Universität Wien FIND
Warning! The directory is not yet complete and will be amended until the beginning of the term.

233035 KO Discussion Class Politics of Innovation and its Institutional Dimensions (2019S)

1.00 ECTS (1.00 SWS), SPL 23 - Soziologie
Continuous assessment of course work

Registration/Deregistration

Details

max. 25 participants
Language: English

Lecturers

Classes (iCal) - next class is marked with N

Am Mittwoch, dem 10. April 2019 von 16:15 bis 17:45 Uhr findet eine Einheit in der KSA statt!

Wednesday 06.03. 13:45 - 15:45 Seminarraum STS, NIG Universitätsstraße 7/Stg. II/6. Stock, 1010 Wien (Kickoff Class)
Wednesday 13.03. 16:15 - 17:45 Seminarraum STS, NIG Universitätsstraße 7/Stg. II/6. Stock, 1010 Wien
Wednesday 20.03. 16:15 - 17:45 Seminarraum STS, NIG Universitätsstraße 7/Stg. II/6. Stock, 1010 Wien
Wednesday 15.05. 16:15 - 17:45 Seminarraum STS, NIG Universitätsstraße 7/Stg. II/6. Stock, 1010 Wien
Wednesday 22.05. 16:15 - 17:45 Seminarraum STS, NIG Universitätsstraße 7/Stg. II/6. Stock, 1010 Wien
Wednesday 12.06. 16:15 - 17:45 Seminarraum STS, NIG Universitätsstraße 7/Stg. II/6. Stock, 1010 Wien

Information

Aims, contents and method of the course

Talk of ‘innovation’ has proliferated in the past decades: it is core to political programmes and economic growth strategies (such as Europe 2020) as well as marketing strategies of firms and tactics of social movements. While today we have gotten used to thinking of innovation as core to societal development, this is by far self-evident in historical perspective. Back in the 17th century, innovation had the meaning of political change, reform and revolution and was used in rather pejorative ways: thus, the then only developing scientific profession was eager to write in line with Restauration values and ‘novelty’ in general was suspect (Godin 2014). This understanding is quite contrary to today’s understanding of innovation as central to wealth, wellbeing and (sometimes even) survival. This lecture discusses the institutional framework conditions (e.g. for funding, measuring or owning innovation) that societies have created to stabilise this view. Amongst others, we discuss different attempts to steer innovation to serve societal needs better (e.g. the European framework programme Horizon 2020). Taking into account the broader societal context, we will also discuss how the dominant understanding of innovation as technological innovation for the market developed and stabilised during the 20th century, e.g. by institutionalising science and innovation statistics and ‘innovation studies’. We further discuss, how alternative concepts of innovation gain (political) legitimacy; e.g. ‘frugal innovation’ that claims to ‘contrast(s) sharply with the conventional approach’ (Planning Commission 2013), or ‘social innovation’ that partly reclaims a meaning of social change or revolution.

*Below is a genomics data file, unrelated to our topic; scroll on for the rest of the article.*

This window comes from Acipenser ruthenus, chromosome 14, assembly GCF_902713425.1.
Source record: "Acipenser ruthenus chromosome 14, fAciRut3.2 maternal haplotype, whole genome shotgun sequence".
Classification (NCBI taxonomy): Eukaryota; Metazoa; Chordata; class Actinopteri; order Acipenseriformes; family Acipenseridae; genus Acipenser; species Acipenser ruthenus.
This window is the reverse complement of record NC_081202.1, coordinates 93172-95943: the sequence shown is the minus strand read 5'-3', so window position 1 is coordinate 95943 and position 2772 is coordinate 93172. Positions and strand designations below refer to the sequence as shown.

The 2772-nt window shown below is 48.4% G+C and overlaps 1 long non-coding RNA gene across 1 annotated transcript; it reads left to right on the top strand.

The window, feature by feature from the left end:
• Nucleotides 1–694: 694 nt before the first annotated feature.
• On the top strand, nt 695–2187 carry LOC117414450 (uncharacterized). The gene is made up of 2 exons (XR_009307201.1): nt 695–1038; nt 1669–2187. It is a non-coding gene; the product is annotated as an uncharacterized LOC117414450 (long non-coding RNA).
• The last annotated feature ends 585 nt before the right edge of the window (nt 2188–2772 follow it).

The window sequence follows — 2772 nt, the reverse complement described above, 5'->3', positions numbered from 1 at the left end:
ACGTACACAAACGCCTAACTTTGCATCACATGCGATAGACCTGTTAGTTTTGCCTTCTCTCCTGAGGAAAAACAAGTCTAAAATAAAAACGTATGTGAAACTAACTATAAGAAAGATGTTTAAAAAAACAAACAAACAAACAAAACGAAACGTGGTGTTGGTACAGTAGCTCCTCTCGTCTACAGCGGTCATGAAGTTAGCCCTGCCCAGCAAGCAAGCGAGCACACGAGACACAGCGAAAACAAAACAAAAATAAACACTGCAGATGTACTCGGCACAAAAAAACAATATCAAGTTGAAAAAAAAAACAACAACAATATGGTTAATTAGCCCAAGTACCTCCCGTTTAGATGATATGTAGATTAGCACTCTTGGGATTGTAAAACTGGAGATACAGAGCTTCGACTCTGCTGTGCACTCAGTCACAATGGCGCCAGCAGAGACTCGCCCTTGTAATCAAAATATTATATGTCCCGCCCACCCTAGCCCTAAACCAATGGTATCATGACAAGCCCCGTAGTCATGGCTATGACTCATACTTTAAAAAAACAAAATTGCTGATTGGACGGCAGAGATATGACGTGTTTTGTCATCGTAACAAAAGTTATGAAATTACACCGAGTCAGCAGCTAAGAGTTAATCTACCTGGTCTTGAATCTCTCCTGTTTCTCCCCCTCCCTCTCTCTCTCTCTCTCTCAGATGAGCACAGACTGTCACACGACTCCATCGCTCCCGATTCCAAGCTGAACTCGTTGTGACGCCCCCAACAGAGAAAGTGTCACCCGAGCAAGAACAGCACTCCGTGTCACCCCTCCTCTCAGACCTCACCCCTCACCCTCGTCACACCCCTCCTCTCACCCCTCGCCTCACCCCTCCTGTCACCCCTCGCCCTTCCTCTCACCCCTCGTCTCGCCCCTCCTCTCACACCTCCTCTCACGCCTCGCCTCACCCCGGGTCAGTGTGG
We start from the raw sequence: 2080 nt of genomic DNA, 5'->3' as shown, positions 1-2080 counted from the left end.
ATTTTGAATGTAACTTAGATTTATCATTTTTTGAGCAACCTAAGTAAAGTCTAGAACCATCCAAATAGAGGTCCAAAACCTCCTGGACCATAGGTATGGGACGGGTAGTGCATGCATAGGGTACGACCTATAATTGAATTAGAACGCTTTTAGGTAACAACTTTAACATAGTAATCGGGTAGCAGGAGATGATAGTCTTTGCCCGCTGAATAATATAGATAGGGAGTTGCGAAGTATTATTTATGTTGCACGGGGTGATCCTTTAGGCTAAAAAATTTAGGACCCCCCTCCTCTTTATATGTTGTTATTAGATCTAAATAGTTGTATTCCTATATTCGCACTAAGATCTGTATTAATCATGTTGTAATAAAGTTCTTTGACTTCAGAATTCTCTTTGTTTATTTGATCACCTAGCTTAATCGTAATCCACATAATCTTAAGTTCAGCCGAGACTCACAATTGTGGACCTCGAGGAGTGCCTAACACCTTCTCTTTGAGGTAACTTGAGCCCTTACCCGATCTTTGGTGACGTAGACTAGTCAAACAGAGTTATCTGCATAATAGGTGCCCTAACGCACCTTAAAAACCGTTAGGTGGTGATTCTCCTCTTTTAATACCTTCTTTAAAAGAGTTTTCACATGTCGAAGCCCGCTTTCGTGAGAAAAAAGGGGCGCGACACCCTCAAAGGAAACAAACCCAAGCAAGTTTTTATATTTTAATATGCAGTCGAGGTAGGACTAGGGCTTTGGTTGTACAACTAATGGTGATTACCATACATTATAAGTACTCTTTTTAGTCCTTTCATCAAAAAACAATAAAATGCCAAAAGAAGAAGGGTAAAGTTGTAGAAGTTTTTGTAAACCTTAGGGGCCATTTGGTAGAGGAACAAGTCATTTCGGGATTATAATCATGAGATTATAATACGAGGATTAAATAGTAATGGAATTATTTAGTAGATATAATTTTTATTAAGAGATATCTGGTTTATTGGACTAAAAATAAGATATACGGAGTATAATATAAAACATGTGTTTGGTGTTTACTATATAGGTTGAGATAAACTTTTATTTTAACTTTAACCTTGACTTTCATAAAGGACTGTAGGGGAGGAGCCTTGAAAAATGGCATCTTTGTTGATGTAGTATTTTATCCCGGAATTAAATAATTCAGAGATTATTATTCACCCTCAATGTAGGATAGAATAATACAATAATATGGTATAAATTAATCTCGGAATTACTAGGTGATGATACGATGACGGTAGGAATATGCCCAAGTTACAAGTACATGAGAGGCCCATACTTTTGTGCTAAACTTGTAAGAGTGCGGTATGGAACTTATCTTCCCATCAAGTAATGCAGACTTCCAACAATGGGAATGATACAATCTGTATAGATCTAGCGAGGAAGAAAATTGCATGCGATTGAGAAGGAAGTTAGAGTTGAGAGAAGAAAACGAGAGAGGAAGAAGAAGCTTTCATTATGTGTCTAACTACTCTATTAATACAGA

The aim of the course is to learn to understand notions of innovation as co-produced by specific societal (institutional, political, economic, cultural, etc.) framework conditions. To do so, it explores how different meanings of innovation have developed historically and traces how we have learned to think of societal development in terms of ‘innovation’. The lecture (VO) does so via talks by the lecturer, but also by interactive discussions, brainstorming, or reflections on contemporary representations (e.g. videos) of innovation policies. The discussion class (KO) takes up and reflects the topics of the lecture. It does so along readings of scientific texts, field-trips (regarding concrete practical examples), and teamwork-based debate.

Assessment and permitted materials

The discussion class engages with the issues of the lecture class through debating the texts or policy documents that are indicated for this date and two field trips (see seminar schedule below).
To pass the discussion class, students are expected to:
- prepare each session by reading the respective text(s), preparing two questions for the discussion and upload them on Moodle until 20:00 on the day before the respective lecture.
- participate actively in group works and discussions.
- written assignment: short analysis of a policy document (or comparable document); students choose and suggest a document of their interest to the course lecturer for pre-approval, thematic and methodological specifications will be provided (1000 words, to be uploaded on Moodle until 10th May 2019).